filed: October 9, 1981.
AIMCO IMPORTS, LTD., APPELLANT,
INDUSTRIAL VALLEY BANK AND TRUST COMPANY V. MELVIN TWERSKY AND IRVING MANGEL
No. 634 October Term, 1979, Appeal from the Order of the Court of Common Pleas of Philadelphia County, Civil Division, at No. 4854 April Term, 1975.
Michael Minkin, Philadelphia, for appellant.
Gerald J. St. John, Philadelphia, for appellees.
Brosky, Watkins and Montgomery, JJ.
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Appellant commenced this action to recover damages for what it claims was the wrongful cashing of one of its checks by appellee. The check, signed by Irving Mangel, President of Aimco, was made payable to the bank and was used to reduce the size of the balance of a personal loan made by the bank to Mr. Mangel. Appellant contends that the bank knew that Mr. Mangel did not have authority to write the check and therefore breached its contractual and fiduciary duties to Aimco in cashing it. The case is before us on appeal from a grant of summary judgment to appellee. We affirm.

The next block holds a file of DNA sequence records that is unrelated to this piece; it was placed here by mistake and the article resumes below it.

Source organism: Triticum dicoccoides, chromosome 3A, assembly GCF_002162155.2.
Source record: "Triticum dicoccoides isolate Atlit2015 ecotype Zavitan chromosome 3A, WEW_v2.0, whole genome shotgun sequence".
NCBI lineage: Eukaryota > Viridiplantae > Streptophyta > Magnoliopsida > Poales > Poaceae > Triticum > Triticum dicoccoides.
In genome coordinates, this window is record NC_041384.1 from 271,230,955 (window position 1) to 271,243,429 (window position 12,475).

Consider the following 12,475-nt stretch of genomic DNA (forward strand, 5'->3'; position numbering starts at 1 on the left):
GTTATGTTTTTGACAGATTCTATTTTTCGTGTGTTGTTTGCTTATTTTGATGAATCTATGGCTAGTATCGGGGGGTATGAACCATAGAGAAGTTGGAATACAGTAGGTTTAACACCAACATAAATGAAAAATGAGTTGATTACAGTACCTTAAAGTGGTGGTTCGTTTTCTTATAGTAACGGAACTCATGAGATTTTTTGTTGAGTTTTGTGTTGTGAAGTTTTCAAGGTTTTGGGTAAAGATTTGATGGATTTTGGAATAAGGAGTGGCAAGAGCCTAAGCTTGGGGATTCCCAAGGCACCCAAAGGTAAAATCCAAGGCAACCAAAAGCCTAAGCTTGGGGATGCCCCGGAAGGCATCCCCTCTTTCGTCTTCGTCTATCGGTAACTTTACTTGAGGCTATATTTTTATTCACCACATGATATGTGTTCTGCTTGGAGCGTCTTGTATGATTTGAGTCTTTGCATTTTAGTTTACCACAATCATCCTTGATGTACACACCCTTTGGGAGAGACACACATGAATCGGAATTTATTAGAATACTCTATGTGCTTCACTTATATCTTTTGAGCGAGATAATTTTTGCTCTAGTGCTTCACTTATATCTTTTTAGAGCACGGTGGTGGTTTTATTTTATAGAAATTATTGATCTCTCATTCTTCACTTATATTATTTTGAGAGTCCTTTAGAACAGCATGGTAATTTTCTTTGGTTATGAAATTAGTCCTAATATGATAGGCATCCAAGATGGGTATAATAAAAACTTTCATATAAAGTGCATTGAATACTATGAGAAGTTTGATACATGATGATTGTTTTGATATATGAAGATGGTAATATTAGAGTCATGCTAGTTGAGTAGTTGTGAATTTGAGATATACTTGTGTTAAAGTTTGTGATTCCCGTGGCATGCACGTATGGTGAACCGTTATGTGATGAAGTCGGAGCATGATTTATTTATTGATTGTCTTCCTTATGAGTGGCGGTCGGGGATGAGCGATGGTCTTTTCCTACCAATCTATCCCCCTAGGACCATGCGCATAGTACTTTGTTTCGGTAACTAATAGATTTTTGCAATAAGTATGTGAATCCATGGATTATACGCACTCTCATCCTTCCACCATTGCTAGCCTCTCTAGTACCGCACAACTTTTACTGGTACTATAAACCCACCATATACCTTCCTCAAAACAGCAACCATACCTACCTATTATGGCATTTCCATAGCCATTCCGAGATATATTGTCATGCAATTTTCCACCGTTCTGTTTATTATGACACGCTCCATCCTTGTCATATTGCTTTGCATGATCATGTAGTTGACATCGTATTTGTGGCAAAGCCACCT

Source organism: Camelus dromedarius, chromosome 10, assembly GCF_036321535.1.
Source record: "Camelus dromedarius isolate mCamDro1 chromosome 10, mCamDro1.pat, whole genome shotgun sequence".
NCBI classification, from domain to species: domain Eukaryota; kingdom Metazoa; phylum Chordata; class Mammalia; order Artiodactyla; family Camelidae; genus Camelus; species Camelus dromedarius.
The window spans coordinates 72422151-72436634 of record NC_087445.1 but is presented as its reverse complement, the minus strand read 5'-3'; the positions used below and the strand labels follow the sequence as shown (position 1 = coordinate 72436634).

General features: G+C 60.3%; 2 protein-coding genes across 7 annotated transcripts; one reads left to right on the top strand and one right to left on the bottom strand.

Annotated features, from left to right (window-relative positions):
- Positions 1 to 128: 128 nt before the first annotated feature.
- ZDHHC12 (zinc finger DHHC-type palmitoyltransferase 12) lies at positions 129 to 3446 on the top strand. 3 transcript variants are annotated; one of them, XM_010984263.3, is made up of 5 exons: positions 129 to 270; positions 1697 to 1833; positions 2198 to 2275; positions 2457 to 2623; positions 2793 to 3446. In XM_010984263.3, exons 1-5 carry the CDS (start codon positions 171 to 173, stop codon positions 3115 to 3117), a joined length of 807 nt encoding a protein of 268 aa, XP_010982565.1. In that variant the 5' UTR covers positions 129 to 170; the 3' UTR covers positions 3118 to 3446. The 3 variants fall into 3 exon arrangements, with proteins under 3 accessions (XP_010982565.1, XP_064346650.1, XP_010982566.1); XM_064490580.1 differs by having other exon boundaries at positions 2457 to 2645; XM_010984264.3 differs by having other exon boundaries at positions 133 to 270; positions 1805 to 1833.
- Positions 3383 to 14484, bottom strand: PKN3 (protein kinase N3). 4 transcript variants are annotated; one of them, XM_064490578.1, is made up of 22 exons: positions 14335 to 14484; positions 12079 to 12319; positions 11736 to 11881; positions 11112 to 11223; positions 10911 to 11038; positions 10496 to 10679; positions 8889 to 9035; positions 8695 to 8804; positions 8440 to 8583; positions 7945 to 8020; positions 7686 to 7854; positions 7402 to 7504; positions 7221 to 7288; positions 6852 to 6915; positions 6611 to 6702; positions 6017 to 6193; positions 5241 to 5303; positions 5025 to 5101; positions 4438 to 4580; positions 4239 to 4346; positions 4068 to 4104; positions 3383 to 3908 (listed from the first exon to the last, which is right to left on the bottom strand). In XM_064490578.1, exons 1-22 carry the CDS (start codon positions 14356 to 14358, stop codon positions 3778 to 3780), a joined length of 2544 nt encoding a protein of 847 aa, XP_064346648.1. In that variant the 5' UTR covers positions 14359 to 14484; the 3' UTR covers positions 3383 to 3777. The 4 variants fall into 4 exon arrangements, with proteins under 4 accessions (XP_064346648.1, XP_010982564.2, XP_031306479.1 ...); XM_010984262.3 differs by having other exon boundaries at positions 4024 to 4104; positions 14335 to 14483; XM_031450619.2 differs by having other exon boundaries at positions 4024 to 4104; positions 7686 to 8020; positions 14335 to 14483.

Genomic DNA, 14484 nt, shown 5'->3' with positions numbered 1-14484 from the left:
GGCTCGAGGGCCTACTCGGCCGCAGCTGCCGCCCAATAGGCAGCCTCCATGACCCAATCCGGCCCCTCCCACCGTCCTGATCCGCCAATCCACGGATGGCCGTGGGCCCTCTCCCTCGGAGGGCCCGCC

Aimco Imports was incorporated in April, 1971. The two shareholders of the corporation were Irving Mangel and Melvin Twersky. A checking account, opened prior to incorporation, at Industrial Valley Bank (hereinafter IVB) was modified and the signature card for the account indicated that the signatures of both Mangel and Twersky were required as authorized signatures of the account. In January, 1974, a new signature card was executed which provided that any one of four persons, including Messrs. Mangel and Twersky, was the authorized signatory for the account. The signature card made reference to new resolutions that were also filed by Aimco with the bank in January, 1974.